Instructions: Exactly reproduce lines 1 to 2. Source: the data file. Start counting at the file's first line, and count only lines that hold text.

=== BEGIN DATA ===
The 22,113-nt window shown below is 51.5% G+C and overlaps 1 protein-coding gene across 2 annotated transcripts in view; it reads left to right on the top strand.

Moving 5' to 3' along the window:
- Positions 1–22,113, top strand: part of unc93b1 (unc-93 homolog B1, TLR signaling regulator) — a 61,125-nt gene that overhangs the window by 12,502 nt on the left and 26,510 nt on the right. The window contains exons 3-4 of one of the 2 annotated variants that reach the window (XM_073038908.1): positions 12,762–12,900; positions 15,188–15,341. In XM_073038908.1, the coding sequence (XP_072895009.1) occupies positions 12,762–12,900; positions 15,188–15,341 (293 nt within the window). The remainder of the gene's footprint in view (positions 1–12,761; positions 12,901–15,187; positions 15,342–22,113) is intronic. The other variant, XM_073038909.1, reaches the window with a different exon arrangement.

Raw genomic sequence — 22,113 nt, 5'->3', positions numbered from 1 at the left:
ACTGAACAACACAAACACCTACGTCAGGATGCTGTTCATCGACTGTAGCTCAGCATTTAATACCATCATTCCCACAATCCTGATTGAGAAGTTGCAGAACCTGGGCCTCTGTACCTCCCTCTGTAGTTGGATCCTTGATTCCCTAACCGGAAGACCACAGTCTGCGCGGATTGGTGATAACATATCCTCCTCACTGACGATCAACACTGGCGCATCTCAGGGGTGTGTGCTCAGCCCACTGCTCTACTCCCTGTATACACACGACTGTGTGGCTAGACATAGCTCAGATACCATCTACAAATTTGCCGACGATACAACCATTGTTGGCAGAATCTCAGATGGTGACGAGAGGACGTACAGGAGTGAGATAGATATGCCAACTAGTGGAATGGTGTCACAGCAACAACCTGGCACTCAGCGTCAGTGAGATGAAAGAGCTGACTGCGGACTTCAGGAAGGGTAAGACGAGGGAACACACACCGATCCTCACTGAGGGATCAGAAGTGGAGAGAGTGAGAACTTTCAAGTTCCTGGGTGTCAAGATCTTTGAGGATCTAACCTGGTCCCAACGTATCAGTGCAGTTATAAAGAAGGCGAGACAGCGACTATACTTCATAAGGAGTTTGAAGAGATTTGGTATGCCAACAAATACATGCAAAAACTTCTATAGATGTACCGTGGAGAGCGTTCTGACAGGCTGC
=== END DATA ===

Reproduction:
The 22,113-nt window shown below is 51.5% G+C and overlaps 1 protein-coding gene across 2 annotated transcripts in view; it reads left to right on the top strand.

Moving 5' to 3' along the window: